Deconstructing the Lilamrta, Part 31

BY: ROCANA DASA - 6.6 2022

A critical analysis of the Srila Prabhupada-Lilamrta by Satsvarupa das Goswami.

Today we begin with Volume II of Srila Prabhupada-lilamrta, "Planting the Seed - New York City, 1965 - 1966, starting with Chapter One, entitled "The Journey to America". This Volume includes a forward by Dr. Thomas J. Hopkins of Franklin & Marshall University. The Doctor wrote a favourable account of Srila Prabhupada from what is an academic, historical and mundane perspective. Clearly, he was picking up on the mood that Satsvarupa had set in terms of depicting Srila Prabhupada.

Considering that the Doctor had no idea what it means to be a pure devotee of Krsna and an advanced nitya-siddha maha-bhagavata, we should not be surprised at his message. In reading his introductory comments, one hears about how Srila Prabhupada's success had to do with all sorts of material circumstances, like coming to America during the counterculture period. The indication is that a particular historical mood existed and a lot of Srila Prabhupada's success is on account of that circumstance.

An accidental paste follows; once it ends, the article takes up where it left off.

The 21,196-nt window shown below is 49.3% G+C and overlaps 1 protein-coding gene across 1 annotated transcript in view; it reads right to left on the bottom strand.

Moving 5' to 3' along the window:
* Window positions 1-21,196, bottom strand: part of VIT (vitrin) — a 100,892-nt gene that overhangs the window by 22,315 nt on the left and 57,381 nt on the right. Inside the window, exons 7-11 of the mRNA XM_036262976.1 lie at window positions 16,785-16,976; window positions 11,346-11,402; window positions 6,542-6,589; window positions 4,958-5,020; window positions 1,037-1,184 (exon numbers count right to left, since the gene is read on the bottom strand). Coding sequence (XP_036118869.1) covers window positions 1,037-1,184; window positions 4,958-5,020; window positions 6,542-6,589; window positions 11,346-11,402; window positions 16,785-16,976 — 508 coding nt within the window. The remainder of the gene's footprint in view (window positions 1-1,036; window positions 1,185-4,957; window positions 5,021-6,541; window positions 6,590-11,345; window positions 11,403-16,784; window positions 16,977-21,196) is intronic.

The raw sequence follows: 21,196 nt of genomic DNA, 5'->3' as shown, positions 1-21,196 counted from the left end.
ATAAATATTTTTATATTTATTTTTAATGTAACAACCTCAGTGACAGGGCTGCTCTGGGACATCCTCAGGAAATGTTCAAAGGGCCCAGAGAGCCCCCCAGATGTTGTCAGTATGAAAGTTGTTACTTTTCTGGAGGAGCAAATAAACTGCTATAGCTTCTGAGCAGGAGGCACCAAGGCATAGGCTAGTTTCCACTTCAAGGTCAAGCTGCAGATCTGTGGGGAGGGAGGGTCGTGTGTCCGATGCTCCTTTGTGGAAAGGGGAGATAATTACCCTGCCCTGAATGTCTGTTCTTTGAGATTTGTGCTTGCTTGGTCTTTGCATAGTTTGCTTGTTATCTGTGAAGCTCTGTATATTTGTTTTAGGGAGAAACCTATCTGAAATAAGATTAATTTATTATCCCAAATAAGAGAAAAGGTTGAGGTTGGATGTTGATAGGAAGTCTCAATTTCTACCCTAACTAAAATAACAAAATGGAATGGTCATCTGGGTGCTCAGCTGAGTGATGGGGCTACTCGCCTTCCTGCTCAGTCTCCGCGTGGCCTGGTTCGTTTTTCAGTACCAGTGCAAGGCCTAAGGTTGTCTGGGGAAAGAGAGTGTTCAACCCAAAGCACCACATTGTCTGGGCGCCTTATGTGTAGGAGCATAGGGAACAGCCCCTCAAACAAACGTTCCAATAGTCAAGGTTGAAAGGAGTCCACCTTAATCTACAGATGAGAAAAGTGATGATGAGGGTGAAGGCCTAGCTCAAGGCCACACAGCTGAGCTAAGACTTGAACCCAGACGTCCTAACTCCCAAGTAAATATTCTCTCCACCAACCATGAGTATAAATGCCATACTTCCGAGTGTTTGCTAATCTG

Strangely enough, many devotees present Srila Prabhupada in this very same way, including this factor as one of the reasons for Srila Prabhupada's success. Of course, I don't agree with that. If Sri Krsna wants his pure devotee to be successful, then no forces can stop that from happening, nor are any required in order for it to happen. I don't think it's proper to speculate on such aspects.

One also has to keep in mind when reading this section that particularly from the point in time when this volume came out and onwards, ISKCON has pretty well stuck to Satsvarupa's explanation of who Srila Prabhupada is. The very first introduction most newcomers get to Srila Prabhupada is a story of his life that emphasize the fact that he had heart attacks, that he arrived penniless in America, and that he encountered the hippie movement, and that he struggled alone until the devotees manifested. These were his external and material circumstance, and newcomers hear them told over and over again. Sadly, in many cases little or no emphasis is made of Srila Prabhupada being sent by Lord Caitanya Mahaprabhu to fulfill his prophesy of spreading Krsna consciousness throughout the world.